Issue of the week: The housing market’s continued woes
Last week’s news that U.S. housing starts fell 12.8 percent and that prices in the first quarter of 2009 fell a record 19.1 percent from 2008's first quarter dampened hopes for a revival in the housing market.
So much for the hoped-for revival of the housing market, said Ben Steverman in BusinessWeek. Last week’s news that U.S. housing starts fell 12.8 percent, to a record-low annual rate of 458,000 units, threw cold water on any prospect of an impending housing revival. And if that report wasn’t depressing enough, along came the latest S&P/Case-Shiller housing price index, which showed that prices in the first quarter of 2009 fell a record 19.1 percent from 2008’s first quarter. Price drops were registered in all 20 cities covered by the survey, with Phoenix, Las Vegas, and San Francisco showing the biggest declines. There is a sliver of a silver lining, though. “One of the housing market’s main problems is a glut of supply—too many homes for sale.” When fewer new homes come to market, supply and demand will begin to balance out.
But that will still leave the market far short of a full recovery, said Mark Gongloff in The Wall Street Journal. A real comeback for housing won’t get under way until prices turn upward again, and that day seems “far away.” That’s because there are enough unsold homes to supply the market for almost 10 months at its current pace of activity. There’s also “a massive shadow inventory of bank- and investor-owned homes.” Add all those dwellings to the mix, and the inventory jumps to a 12-month supply. That suggests that prices must fall further than the 27 percent they’ve tumbled since the market’s peak, in mid-2006. And “as long as prices are falling, banks will take more losses, consumers will feel cautious, and the economic recovery will be tenuous.”
The unsold inventory could disappear faster than many experts expect, said Shawn Tully in Fortune. “The market is working with ruthless efficiency to shrink the oversupply,” as people gobble up bargains, especially in markets that have been racked by foreclosures. What’s more, young Americans continue to join the labor market, and immigrants continue to come here in search of economic opportunity. Those people have to live somewhere, and the demand should whittle away at the existing inventory until the market reaches equilibrium late this year or early in 2010.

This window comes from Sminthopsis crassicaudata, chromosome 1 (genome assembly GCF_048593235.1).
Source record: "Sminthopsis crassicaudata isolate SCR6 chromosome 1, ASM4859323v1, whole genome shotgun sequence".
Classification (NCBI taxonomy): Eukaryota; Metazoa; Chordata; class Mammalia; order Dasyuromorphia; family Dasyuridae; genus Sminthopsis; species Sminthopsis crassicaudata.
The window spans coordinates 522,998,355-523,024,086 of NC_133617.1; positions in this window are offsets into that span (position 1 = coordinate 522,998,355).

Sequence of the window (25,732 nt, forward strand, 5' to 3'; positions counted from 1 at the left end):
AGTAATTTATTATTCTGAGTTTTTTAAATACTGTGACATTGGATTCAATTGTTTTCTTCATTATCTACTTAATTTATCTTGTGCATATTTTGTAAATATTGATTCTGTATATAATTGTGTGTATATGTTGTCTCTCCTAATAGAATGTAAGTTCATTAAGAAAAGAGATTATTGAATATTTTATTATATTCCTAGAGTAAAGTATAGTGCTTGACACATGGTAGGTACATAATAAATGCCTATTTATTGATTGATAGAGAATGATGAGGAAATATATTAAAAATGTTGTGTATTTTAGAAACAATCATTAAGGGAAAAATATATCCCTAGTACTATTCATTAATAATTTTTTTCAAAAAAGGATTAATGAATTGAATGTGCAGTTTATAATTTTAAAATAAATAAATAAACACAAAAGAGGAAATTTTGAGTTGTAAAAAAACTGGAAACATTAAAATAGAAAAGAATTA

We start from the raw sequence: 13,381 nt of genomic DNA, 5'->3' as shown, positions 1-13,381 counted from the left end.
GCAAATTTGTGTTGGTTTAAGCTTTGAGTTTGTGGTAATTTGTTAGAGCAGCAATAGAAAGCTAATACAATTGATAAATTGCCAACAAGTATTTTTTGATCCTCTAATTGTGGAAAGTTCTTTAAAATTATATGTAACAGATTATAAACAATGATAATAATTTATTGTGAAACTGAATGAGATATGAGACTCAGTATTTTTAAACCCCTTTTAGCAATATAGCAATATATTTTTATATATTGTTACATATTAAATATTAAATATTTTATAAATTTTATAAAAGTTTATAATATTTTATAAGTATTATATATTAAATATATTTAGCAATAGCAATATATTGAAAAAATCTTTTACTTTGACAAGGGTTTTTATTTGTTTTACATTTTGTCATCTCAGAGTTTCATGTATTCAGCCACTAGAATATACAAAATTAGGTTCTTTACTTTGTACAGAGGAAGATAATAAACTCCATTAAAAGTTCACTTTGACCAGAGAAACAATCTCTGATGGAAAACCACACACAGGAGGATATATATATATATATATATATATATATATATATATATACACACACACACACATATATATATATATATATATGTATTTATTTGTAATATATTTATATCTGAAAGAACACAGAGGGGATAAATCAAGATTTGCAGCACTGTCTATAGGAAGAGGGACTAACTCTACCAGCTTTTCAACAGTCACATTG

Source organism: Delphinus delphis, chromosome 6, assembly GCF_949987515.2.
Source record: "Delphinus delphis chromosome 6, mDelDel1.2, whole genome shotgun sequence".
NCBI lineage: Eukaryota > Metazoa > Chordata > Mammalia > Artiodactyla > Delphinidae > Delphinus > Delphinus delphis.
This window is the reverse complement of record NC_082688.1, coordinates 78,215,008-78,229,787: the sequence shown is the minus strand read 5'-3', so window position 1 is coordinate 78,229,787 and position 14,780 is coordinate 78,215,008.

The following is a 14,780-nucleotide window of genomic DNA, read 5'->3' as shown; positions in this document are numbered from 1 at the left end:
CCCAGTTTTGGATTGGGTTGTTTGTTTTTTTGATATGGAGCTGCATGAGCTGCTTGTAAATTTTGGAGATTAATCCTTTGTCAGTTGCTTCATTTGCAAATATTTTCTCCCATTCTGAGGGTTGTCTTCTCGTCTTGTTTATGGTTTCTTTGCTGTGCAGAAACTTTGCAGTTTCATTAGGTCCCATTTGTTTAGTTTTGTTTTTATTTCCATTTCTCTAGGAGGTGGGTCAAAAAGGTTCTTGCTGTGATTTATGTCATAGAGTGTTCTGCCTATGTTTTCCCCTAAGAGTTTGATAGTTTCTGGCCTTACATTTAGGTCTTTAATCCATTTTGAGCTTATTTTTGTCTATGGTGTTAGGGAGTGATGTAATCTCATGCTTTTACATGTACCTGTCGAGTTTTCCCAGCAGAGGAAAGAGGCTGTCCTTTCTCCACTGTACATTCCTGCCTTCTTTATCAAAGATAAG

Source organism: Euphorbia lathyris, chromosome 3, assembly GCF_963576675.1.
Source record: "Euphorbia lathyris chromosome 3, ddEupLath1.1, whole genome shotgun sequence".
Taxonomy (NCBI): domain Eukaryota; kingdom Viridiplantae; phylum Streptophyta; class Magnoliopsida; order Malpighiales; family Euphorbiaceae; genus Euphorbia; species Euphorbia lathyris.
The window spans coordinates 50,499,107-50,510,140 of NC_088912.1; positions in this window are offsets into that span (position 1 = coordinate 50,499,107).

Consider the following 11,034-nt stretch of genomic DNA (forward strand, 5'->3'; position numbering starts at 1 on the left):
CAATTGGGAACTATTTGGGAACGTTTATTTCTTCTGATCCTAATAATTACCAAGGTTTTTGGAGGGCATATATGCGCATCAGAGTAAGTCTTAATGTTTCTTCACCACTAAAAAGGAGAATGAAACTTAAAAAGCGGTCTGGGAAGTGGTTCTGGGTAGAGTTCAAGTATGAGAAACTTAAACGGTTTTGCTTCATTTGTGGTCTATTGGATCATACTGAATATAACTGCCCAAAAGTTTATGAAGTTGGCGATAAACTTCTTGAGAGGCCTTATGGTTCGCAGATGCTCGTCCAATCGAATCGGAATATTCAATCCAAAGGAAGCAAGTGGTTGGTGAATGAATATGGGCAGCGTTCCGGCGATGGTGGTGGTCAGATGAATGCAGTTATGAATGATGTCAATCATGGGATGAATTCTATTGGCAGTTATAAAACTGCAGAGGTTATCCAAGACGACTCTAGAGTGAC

The daring souls who do buy now will find some screaming bargains, said Amy Hoak in Marketwatch.com. But they should know in advance that “there are some negatives to acquiring distressed properties.” Financing is the biggest headache. Most foreclosure purchases are either all cash or financed with a loan from the Federal Housing Administration. And FHA policies generally prohibit loans against properties that are considered uninhabitable. Few banks will lend “if the roof is old and in desperate need of repair, or if plumbing fixtures have been stripped from the property.” Still, some buyers are willing to take a shot at getting the sort of bargain that one lucky purchaser recently found in Minneapolis, paying $42,000 for a house that had previously sold for $165,000. The foreclosure wave isn’t bad news for everyone.